So it’s early — it is Friday somewhere else in the world… And for you DC Tailhookers, if you missed FCLP’s today, well, your loss!

Jump in the wayback machine and set the dial for 1948

1948 and the Navy was in trouble.Barely three years previous the US Navy was victoriously anchored in Tokyo Bay with warships and aircraft stretching to the horizon.Yet here it was in deep trouble as the upstart Air Force, fed off the Douhetists and the atom bomb, were contending there was no need for a Navy as they would be the primary keeper of peace.With the B-29, B-50 and B-36 long range bombers, they also were the only service capable of delivering nuclear weapons since nothing in the Navy’s inventory, especially carrier-based, was capable of handling the 10,000 lb class weapons (the latest variant being the Mk4).

 

 

 

 

 

An interim solution was found using a variant of the land-based P2V Neptune w/bomb bay mods and JATO packs (the P2V-3C) which began deploying with VC-5 in 1948.Problem was, it was a one-shot deal – the aircraft had to be craned onboard and once launched, either had to be ditched alongside a friendly ship or land at a (surviving) friendly base.

To ensure the viability of not only it’s current fleet of carriers, but that of the next generation of CVB’s, as represented by the USS United States, a
carrier-based nuclear strike aircraft was required.

On 24 June 1946, the Navy awarded North American a contract to build the aircraft that would become the AJ Savage. Intended as a carrier based bomber, the AJ was first reported in squadron service by VC-5 on 13 September 1949.

Every bit as large as the Air Force’s medium jet bombers of the time (i.e., the B-45 Tornado) the AJ-1 attack bomber had a crew of 3 and used two 2,400 horsepower piston engines to power four-bladed propellers for long-range cruise. The jet engine was used only for heavy takeoffs from a carrier, evasive action in combat, and for speed over the target. An AJ–1’s range was a nominal 1,500 nm; its combat radius about 700 nm. It could easily carry a Mark 5 atomic weapon (yield: 60 kilotons), which became available after 1952.

Carrier operations began in April 1950 on the USS Coral Sea. North American built more than 140 in the series. Not coincidently, one of the chief reasons the larger Midway-class CVBs did not see action in Korea was their being held in reserve and deployment to the Med due to the nuclear capability afforded by the AJ. However, like many aircrat of this period, the AJ was plagued with a number of developmental problems. Later, some AJ models were converted into aerial tankers. Others, the AJ-2Ps, were modified for recce missions and configured to carry 18 cameras of various formats. Their night shots were illuminated by a photo-flash unit in the fuselage. These models were standard equipment for the Navy heavy photographic squadrons until the early 1960s.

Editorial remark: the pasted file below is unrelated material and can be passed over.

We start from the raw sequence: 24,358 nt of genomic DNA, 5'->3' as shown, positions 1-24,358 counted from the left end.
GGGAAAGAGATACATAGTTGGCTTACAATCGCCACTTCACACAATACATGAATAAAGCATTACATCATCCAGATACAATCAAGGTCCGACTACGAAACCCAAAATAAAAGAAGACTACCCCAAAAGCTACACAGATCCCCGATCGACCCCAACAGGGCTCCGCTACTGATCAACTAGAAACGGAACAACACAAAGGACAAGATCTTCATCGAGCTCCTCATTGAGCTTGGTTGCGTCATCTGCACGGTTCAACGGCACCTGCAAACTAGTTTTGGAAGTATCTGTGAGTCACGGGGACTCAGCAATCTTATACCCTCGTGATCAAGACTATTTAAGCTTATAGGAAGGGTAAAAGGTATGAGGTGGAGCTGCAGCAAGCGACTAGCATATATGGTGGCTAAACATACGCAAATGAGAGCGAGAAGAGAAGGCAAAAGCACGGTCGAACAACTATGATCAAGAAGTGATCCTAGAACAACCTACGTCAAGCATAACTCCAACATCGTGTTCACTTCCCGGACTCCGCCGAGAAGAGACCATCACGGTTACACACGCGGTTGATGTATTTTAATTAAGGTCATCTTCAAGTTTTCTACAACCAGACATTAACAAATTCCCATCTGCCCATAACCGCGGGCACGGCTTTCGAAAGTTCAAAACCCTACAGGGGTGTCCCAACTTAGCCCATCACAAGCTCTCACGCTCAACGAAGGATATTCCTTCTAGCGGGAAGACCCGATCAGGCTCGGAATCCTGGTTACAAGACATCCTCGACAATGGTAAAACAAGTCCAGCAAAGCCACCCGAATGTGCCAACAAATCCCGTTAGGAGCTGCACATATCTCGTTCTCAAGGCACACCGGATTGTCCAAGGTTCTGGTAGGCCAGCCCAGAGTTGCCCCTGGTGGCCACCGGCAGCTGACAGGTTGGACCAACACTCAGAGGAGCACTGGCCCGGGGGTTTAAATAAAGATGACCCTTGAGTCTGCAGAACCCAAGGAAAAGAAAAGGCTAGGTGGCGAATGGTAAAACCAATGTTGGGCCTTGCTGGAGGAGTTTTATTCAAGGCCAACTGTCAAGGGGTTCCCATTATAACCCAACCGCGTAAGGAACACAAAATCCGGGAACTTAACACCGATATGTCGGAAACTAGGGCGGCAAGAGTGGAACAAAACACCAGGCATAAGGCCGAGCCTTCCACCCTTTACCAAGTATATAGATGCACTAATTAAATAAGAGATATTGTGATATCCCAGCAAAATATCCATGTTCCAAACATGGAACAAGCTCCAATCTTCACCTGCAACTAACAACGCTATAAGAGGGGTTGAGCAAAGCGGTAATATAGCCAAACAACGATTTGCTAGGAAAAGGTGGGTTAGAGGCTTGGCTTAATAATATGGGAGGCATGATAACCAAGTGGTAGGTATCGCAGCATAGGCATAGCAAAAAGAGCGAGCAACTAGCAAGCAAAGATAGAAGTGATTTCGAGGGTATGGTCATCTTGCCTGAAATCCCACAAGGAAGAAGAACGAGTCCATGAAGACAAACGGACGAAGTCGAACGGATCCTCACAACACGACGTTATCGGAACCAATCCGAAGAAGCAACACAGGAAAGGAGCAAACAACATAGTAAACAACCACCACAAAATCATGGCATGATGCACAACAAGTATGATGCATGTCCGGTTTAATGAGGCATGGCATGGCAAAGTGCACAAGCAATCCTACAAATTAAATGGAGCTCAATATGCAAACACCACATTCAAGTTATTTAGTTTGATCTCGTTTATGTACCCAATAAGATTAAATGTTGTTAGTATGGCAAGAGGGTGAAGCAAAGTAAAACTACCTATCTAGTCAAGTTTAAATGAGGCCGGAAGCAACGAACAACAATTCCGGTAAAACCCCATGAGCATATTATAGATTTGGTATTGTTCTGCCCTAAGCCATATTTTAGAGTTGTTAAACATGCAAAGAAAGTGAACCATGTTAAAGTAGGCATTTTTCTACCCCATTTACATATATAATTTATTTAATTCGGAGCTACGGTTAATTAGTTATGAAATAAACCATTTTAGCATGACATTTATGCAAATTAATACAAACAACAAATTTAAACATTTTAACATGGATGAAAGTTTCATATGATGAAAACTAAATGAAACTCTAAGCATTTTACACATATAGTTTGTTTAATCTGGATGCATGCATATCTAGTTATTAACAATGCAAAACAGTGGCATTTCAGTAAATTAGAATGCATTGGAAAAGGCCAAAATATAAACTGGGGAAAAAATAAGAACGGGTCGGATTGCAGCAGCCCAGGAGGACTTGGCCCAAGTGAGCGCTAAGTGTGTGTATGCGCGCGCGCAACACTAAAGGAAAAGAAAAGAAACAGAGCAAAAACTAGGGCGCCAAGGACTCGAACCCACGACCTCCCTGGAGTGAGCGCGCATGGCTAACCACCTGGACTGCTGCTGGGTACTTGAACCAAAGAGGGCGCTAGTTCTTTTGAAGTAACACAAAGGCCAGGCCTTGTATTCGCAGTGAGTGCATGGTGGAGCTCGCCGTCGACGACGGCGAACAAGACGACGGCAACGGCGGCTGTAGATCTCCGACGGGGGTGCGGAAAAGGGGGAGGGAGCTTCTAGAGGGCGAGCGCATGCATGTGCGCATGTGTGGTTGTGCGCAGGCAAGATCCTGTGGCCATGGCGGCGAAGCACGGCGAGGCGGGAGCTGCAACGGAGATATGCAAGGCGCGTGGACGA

The Navy’s primary targets were Soviet naval installations in the Black Sea, the Kola Peninsula nearMurmansk, and ports in the Baltic Sea, as well asVladivostokand themaritime provincesin easternmostSiberia. An aircraft carrier cruising the easternmost Aegean Sea could be within 1,500 nm ofMoscow, and a carrier in the Barents Sea north ofMurmanskcould be within 1,200 nm ofMoscow.

An AJ–1 might reachMoscow, but it would never achieve a postattack landing in friendly territory, much less return to its carrier, a consideration that promoted Navy interest in aerial refueling. More important was extending the distance of the aircraft carrier’s launch point. Although interested from the time of the first Air Force experiments in 1948, the Navy did not equip its carrier airplanes for aerial refueling until 1953. As AJ–1s were displaced by improved AJ–2s, the AJ–1s became the Navy’s first aerial tankers.

After 1956, the AJ–2s were displaced by the Douglas A3D, an all turbojet aircraft weighing 82,000 pounds and with a combat radius of 900 nm. With aerial refueling from an AJ–1 tanker, that radius could be extended beyond 1,400 nm.

Personal note: The scribe was (and still is) intrigued by the Savage at a young & tender age — something about big (prop) aircraft flying off and trapping on carriers that seemed, well, different. Guess you could say that bit was set early…

bt

Post-war, Grumman had pretty well cornered the carrier fighter market with it’s ‘cats of various flavors (despite this newcomer) and Douglas was reasserting it’s attack dominance once again with the AD, but what if the SPAD hadn’t worked out? Was there an alternative? Next week — the XBTM-1.

-SJS

4 Comments

  1. Themav1977

    Great site love the Flightdeck Fridays

  2. Mark

    Wow, I remember the Berkley model of the AJ from the mid 1950s. I wanted one soooo bad. I was 12. The Savage (and the Mercator) has always been at the top of my list of aircraft interests. I got a look at the AJ at the Pensacola museum last summer (and the one before too) but the museum folks tell me there are no P4M Mercators left. I flew in the B-52 and have been flying the bush in Alaska for 10 years.

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